The offloading buoy 6 is connected to the vessel 2 via a mid depth steel transfer pipe 15 connected to the bottom 16 of the buoy via a flexible joint 17. The flexible joint connecting the steel transfer pipe to the buoy 6 may be located at a distance of up to ⅔ rds of the height of the buoy from the bottom 16. The steel transfer pipe 15 may have flexible pipe sections, such that it is extendable in its length direction in contrast to the taut and tensioned configuration shown in WO 99/62762. The length of the transfer pipe may be several hundreds of meters upto several kilometers. Buoyancy elements 18 may be provided to impart a lazy W configuration to the transfer pipe 15, resulting in a flexible transfer pipe, extendable in the length direction.
Drift of the FPSO 2 is thereby isolated from the offloading buoy 6 and is taken up by the transfer pipe 15 without causing a deflection of the buoy 6.
The length L of the offloading buoy 6 may for instance comprise 50 m, whereas the diameter D of the lower section 13 may comprise 9 m. The upper part of rotatable head 11 may extend about 7 m above water level, such that the dept of the transfer pipe 15 is about 43 m below water level.
The flexible connector 17 connects transfer pipe 15 to a vertical fluid duct 21 in the buoy, which is connected to a pipe swivel or torroidal swivel 23 at the rotatable head 11. To the swivel 23 a discharge duct 24 is connected for coupling to a flexible hydrocarbon transfer hose 25 of the tanker vessel 7. The buoy 6 is at its bottom 16 connected to substantially taut mooring lines 27, 28, which may be formed by polyester mooring lines attached to the seabed 3 via conventional anchoring means.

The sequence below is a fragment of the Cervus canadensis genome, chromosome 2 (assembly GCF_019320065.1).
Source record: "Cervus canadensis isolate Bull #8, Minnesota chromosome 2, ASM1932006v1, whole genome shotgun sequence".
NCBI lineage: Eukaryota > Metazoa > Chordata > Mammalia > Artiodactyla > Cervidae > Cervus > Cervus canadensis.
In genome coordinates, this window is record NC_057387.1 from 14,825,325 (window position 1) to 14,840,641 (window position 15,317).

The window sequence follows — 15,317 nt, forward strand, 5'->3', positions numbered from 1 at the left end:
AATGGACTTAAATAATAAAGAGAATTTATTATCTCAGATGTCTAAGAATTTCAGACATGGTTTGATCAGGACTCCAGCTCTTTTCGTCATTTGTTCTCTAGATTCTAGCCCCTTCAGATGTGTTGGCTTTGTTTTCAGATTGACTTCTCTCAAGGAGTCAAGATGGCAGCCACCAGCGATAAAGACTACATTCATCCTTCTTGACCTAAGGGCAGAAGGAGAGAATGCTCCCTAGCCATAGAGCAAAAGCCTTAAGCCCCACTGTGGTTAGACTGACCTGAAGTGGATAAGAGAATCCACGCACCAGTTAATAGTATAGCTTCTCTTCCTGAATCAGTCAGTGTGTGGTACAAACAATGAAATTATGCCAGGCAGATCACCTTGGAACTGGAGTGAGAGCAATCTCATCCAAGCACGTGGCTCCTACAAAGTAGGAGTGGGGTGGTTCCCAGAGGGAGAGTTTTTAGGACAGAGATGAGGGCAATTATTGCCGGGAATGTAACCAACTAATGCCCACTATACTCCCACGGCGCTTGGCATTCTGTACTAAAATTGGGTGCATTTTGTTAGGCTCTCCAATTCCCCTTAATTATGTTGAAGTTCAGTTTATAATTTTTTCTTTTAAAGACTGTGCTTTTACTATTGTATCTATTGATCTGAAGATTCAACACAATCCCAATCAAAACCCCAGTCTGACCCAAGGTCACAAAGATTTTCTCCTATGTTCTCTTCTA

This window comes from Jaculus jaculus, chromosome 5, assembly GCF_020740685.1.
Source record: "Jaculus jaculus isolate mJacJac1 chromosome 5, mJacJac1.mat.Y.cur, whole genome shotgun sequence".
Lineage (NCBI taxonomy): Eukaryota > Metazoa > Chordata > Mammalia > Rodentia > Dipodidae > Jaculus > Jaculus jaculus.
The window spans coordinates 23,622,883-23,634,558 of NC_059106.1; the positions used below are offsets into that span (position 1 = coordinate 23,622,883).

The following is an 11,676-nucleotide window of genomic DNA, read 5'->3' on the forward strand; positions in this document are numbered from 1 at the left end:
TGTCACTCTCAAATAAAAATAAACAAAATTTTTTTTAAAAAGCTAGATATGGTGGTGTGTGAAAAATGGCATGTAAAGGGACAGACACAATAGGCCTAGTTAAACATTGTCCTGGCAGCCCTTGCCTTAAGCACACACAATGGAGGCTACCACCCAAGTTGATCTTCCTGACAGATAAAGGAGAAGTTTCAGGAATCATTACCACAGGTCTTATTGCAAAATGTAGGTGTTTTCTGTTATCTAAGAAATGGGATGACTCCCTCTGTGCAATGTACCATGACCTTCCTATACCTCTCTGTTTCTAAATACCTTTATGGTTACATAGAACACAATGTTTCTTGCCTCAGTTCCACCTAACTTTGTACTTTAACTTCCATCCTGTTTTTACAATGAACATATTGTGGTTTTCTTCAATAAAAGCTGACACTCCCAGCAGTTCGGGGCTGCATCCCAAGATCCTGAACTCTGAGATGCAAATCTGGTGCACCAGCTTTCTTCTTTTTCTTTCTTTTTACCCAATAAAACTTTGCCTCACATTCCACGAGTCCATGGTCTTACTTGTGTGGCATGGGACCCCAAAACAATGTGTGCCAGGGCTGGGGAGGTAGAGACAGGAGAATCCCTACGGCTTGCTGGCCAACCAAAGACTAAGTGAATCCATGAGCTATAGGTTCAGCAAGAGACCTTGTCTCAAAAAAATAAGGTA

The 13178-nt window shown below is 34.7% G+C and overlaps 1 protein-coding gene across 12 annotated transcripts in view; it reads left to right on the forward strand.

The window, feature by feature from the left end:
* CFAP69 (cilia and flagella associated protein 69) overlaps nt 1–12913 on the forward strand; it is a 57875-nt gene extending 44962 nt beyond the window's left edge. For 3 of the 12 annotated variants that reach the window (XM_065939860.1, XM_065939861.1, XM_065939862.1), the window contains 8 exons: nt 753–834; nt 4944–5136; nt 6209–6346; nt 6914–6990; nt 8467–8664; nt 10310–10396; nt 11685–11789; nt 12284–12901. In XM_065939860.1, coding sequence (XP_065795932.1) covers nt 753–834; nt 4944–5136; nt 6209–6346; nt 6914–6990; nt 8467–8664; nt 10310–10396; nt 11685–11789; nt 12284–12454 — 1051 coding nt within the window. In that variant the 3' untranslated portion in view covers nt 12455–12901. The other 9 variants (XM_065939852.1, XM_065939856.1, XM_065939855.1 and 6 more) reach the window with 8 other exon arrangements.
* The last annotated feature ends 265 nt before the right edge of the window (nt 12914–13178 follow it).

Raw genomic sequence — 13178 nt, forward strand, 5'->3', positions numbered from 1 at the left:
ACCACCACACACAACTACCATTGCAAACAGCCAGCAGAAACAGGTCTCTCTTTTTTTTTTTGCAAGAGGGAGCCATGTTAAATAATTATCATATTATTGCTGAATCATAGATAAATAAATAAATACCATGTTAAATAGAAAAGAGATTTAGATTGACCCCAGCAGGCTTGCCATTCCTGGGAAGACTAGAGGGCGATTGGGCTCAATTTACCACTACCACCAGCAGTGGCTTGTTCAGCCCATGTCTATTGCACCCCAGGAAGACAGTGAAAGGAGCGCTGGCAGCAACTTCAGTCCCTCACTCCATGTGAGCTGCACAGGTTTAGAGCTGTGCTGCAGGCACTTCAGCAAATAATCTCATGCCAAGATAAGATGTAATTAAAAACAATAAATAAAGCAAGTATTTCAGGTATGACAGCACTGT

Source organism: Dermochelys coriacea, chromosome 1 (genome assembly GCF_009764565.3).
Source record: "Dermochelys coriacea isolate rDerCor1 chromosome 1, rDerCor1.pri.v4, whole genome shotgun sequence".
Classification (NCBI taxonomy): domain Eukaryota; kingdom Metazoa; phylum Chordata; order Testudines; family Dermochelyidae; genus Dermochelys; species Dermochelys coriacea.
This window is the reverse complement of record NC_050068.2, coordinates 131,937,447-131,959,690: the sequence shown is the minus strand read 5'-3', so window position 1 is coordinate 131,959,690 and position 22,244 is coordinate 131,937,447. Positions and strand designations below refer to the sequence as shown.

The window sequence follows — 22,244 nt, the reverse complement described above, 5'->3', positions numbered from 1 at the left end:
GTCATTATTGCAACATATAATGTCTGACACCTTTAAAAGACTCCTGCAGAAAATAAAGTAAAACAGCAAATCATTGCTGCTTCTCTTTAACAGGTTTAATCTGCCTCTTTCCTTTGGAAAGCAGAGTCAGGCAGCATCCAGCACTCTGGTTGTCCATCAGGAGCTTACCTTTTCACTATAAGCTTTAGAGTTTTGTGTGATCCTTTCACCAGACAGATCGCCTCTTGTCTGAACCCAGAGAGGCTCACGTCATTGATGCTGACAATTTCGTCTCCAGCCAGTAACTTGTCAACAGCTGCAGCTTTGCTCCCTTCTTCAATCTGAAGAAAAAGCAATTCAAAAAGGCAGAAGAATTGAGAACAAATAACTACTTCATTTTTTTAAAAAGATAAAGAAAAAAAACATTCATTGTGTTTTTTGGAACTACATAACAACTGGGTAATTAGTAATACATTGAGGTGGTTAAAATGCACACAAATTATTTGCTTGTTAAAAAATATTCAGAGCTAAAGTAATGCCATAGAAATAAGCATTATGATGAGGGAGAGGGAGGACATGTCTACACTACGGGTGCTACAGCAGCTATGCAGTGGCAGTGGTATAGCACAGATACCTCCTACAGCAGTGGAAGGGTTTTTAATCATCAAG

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The anchor lines 27 are connected at the bottom 16 of the buoy via a chain table 44, carrying chain hawse ratchet 45. As can be seen from
In the embodiment of
In the embodiment of
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|Cooperative Classification||B63B22/021, B63B22/026|
|European Classification||B63B22/02B6, B63B22/02B|
|Dec 20, 2004||AS||Assignment|
Owner name: SINGLE BUOY MOORINGS INC., SWITZERLAND
Free format text: ASSIGNMENT OF ASSIGNORS INTEREST;ASSIGNORS:BAUDUIN, CHRISTIAN;ISNARD, JEAN-LOUP;BALLESTRA, GILLES;AND OTHERS;REEL/FRAME:016085/0787
Effective date: 20040705
|Sep 28, 2009||FPAY||Fee payment|
Year of fee payment: 4
|Oct 18, 2013||FPAY||Fee payment|
Year of fee payment: 8